The struggle is real.
The wild bears of Katmai National Park and Preserve in Alaska — who are livestreamed on the explore.org webcams — have grown impressively fat this summer, ahead of their long, looming hibernation. The famous Brooks River, where the bears congregate, has teemed with the bears’ meal of choice: 4,500-calorie salmon.
One bear in particular, an adult male bear numbered 747 by Katmai biologists, has grown so large that the webcams caught the rotund animal having trouble walking up the riverbank (which the bears go up and down every day).
747, however, persevered.
Importantly, 747’s enlarged condition is a state the bears strive to achieve. It’s an impressive adaptation to survive Alaska’s long, callous winter famine, known as hibernation. While hibernating, bears burn through their fat stores, but lose little to no muscle. The more stored fat, the better odds of a bear’s survival.
This year, Katmai and Alaska’s greater Bristol Bay region have seen a prodigious salmon run, resulting in a glut of fish traveling up the region’s rivers.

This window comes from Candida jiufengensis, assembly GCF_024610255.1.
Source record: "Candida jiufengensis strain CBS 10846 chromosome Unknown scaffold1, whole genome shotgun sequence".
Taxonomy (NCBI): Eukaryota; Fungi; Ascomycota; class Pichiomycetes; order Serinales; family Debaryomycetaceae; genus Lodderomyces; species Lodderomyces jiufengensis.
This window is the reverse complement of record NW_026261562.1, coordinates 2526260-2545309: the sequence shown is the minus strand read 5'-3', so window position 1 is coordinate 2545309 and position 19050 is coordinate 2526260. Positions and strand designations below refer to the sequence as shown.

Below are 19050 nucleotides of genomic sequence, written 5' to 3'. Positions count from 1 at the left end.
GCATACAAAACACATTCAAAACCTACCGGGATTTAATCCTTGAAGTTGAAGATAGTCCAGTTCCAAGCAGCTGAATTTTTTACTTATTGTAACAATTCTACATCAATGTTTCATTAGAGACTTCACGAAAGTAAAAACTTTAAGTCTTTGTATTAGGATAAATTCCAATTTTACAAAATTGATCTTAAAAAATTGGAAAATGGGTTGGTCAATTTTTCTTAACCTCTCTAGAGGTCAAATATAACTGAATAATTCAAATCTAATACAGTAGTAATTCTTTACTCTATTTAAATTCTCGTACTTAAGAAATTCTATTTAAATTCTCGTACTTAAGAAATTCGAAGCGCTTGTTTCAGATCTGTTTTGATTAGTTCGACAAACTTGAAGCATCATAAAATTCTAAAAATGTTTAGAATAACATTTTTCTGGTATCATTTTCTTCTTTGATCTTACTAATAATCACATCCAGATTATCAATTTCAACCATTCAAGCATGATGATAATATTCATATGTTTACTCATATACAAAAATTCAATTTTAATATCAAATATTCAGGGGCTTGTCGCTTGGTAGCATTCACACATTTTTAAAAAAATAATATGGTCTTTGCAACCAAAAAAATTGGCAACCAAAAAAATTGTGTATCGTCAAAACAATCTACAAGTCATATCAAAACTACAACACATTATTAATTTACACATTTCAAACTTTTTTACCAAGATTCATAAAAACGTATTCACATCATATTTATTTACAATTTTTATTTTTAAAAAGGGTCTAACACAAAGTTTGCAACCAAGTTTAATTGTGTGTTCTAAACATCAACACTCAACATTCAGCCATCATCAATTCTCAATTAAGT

“The bears right now are the beneficiary of tons of salmon,” Mike Fitz, the resident naturalist for explore.org and a former park ranger at Katmai, told Mashable in July. “The bears are extremely fat for this time of year.”
Katmai is a region where the bounty of nature can reach its full potential. When you see a bear as fat as 747, you’re witnessing the bonafide, untrammeled wild. There, the salmon have large swathes of protected land to breed and flourish. “These are intact ecosystems with very little human development,” Curry Cunningham, a fisheries ecologist at the University of Alaska Fairbanks who researches salmon runs in Bristol Bay, told Mashable in July.
Bear 747, like other Katmai bears, isn’t nearly done consuming salmon. The bears are still growing fatter. They’ll eat the remaining fish, many spawned out and dead or dying, for at least another month. In late September and early October, the park holds its annual Fat Bear Week contest, where the public votes on the fattest bear.
747 is a perennial front runner, but has never been crowned a champion. 2020, however, looks like it could be his year.